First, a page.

HOW do Glaswegians and those in our neighbouring towns get to and from work, into town, off to see friends and relatives or out for the evening?

Well, despite having the most connected rail network outside of London the answer is that five times as many of us use the bus as the train.

And I really do mean ‘us’. In the main I use the bus to get to and from the City Chambers.

I’m hopeful that many of the issues which have dogged the rail network in the last year or so are coming to an end, with the upgrading works nearing completion and a new fleet of trains coming on line.

But we have deeper, longer-term issues for the hundreds of thousands who live nowhere near the network. Combined with the lowest car ownership rates on these islands and the emergence of new but poorly connected housing, business and retail developments you can see why so many of us rely on the bus as our primary mode of transport. But there’s the problem.

Frankly the offer from our bus sector and the environment it operates in right now just isn’t good enough. Low car ownership but falling bus patronage isn’t a good place for our city, our residents or, for that matter, the bus industry to be. We need to turn that around.

Be it due to affordability or accessibility, the people who need it most are struggling to get to the places they need to get to. The need for a better performing bus sector is an issue which sits at the heart of social inclusion and public health in Glasgow.

Last week I addressed a summit in London on the UK Bus Industry. Attended by UK Government ministers, leading practitioners, bus companies, policy makers and agencies such as Transport For London.

I spelled out to those in attendance my frustration that buses travel at an average speed of three miles per hour in the city centre, and how congestion is the key contributor to pollution on our streets, some of the worst, deadliest, levels on these islands. This doesn’t work for our passengers or the bus industry. Something’s got to give.

Through feedback from our local communities, we know that lack of connectivity is limiting inclusive growth, and the negative impact that has on individuals, on business and on the city. Our people tell us we have a public transport problem.

Transport is just one areas I have been determined to bring a freshness of approach to, to challenge what for too long have been the expected structures and relationships. We are laying foundations for change and we want those foundations built upon soon so our citizens benefit within the lifetime of this first SNP administration.

Less than a fortnight ago the Glasgow Connectivity Commission, which includes leader thinkers and practitioners from the worlds of transport, business, planning, academia and the third sector met for the first time to determine a clear way forward for our city and its region. The bus sector will be absolutely crucial to that. It simply cannot fail to be.

Their remit is their largely own but they will provide ideas on how to build a sustainable future for public transport. They must now be allowed to get on with their work and we can expect to see some of their work by the summer.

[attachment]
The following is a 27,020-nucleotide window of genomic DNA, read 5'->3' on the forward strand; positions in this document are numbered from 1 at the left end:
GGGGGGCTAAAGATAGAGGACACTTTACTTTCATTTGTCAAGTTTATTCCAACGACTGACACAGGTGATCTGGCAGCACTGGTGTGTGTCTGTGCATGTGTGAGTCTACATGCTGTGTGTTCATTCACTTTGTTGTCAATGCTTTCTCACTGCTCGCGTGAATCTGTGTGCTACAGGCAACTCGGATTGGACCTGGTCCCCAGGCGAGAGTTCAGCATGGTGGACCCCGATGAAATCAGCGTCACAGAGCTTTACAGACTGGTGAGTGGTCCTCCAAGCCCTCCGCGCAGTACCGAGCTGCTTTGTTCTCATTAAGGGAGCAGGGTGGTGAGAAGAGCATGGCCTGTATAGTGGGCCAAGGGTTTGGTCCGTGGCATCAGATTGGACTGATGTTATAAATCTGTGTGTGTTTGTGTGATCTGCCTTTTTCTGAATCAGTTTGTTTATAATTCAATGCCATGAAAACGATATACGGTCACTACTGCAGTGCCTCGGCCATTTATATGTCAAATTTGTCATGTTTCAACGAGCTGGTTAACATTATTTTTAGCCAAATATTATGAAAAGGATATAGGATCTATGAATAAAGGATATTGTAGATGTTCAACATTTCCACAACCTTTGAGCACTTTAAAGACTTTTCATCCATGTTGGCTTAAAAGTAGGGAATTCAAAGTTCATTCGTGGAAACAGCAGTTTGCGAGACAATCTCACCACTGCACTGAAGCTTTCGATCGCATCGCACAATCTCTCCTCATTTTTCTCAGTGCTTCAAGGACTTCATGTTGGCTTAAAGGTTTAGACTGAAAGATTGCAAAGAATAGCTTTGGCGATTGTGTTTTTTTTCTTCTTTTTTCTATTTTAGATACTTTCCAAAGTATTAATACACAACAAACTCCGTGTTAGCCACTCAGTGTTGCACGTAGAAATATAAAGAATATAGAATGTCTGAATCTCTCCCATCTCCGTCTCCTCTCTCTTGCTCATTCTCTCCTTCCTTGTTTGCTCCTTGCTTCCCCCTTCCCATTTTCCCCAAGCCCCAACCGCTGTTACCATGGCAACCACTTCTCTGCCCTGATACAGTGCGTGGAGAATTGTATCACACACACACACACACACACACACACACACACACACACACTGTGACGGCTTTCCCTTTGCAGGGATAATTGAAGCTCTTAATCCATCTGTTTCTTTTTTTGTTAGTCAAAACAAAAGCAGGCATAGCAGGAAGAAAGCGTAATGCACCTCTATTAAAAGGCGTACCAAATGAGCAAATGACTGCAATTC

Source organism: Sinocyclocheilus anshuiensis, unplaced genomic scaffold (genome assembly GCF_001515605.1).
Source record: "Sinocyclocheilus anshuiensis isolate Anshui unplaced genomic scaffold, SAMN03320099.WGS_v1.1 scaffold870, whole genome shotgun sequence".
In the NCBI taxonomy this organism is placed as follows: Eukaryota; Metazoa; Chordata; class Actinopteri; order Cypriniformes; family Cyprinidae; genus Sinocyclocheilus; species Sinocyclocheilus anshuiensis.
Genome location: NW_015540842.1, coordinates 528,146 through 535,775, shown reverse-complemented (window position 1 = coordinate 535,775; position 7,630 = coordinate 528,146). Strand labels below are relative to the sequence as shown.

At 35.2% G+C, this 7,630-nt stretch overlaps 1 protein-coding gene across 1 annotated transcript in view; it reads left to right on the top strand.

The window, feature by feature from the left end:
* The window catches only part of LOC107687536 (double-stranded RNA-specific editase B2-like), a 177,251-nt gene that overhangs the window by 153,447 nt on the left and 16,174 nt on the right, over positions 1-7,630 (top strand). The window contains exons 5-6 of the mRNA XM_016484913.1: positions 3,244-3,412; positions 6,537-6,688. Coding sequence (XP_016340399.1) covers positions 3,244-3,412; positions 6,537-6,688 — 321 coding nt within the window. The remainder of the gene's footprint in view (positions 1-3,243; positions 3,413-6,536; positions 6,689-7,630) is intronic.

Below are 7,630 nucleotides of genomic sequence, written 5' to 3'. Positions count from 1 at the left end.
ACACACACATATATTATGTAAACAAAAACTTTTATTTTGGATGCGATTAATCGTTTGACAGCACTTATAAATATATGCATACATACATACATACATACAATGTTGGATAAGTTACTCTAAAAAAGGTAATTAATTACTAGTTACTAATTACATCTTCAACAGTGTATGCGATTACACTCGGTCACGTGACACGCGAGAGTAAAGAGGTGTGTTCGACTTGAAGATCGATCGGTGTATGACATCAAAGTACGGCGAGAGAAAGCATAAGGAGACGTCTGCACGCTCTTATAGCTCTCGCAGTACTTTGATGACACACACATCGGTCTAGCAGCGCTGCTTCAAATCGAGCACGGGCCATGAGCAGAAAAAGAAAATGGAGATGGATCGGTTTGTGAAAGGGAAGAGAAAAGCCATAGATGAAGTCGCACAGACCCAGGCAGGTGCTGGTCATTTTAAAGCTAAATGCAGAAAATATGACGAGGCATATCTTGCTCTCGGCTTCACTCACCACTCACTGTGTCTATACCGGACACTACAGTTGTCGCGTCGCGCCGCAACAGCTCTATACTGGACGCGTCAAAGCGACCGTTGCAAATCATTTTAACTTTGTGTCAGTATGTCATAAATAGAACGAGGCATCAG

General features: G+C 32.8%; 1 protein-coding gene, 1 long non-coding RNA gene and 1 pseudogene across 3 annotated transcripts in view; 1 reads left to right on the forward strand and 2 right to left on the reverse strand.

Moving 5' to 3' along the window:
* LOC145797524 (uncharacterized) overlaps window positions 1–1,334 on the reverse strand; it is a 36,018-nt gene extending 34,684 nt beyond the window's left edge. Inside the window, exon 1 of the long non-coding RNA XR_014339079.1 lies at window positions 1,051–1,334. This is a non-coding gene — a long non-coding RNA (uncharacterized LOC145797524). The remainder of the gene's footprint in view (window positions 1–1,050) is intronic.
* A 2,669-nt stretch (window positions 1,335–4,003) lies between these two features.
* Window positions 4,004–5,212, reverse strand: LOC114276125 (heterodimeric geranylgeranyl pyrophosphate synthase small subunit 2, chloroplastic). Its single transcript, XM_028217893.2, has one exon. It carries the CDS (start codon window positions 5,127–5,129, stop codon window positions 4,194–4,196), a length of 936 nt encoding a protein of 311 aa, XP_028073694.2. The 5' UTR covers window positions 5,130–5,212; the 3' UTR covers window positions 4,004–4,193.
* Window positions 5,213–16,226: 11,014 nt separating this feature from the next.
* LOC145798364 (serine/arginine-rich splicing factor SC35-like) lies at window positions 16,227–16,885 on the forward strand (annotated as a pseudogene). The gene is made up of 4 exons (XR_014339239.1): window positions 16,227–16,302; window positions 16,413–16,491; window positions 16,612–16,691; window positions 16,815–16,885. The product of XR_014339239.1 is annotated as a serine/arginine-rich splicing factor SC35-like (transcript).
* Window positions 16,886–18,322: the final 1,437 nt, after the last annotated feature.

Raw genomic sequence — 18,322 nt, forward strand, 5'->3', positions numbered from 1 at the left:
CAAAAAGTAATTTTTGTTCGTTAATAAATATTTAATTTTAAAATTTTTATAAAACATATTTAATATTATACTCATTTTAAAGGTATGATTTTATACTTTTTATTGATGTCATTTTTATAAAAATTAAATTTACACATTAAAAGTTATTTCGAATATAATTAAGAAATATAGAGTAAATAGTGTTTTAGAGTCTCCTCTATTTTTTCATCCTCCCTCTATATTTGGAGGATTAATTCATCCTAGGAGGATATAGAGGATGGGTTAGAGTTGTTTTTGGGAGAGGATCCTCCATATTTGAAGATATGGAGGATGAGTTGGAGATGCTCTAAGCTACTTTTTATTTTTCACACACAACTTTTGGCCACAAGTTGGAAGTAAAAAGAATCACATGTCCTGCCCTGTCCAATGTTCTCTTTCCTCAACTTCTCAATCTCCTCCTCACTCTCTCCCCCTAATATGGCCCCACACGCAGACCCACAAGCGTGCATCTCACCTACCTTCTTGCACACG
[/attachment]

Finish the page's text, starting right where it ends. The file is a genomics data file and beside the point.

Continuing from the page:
Meanwhile, the agreements we have with the bus sector, which are limited to the quality of the actual fleet and emissions, are coming to end really quite soon. That renewal provides another platform for us to have meaningful discussions with the bus operators about our increased mutual expectations in a changing landscape. We in the city need to recognise that a lot of this is in our power. And the bus industry needs to recognise that we need to get our people onto their vehicles. That surely is basic business sense.

I have made no secret of my desire to see a Transport for Glasgow and see this as a longer term aspiration for the city region.

And a new national Transport Bill will also look at the governance of bus sector and could provide us with the teeth we believe is needed on fares and service and issues such as smart ticketing.

Better transport is central to our ambitions for a successful city economy, improved social outcomes and reduced inequalities. A buoyant, affordable, accessible bus sector delivering for our citizens is central to that.

Last Friday I had the honour of helping launch Children’s Neighbourhoods Scotland, a programme all of us involved hope and believe can assist in creating a new future for our children.

Too often the children denied opportunity at the early stages of life are the same people we see in their teens and early 20s as mere statistics.

But if we get this generation right then there is every hope rest should flow from there.

Children’s Neighbourhoods Scotland brings together three of the this city’s pioneers in so much they do, the University of Glasgow, the Glasgow Centre for Population Health and Glasgow City Council and looks to pull together all the resources and partners involved in creating a better future for young people.

Based initially in Bridgeton and Dalmarnock, it follows on from very successful initiatives in New York and further developed in England by Save The Children but will take a uniquely Scottish approach.

Dalmarnock Primary will be the heartbeat of this project. The school already has the reputation as a community hub. Its successful Homework Club grew into the summer club and from that came many supports for children and their families. The plan is to extend this type of working even further, for all children and young people in the area from 0-18, then from neighbourhood to national. We all want to put poverty in its place and this project will take a stride to delivering that.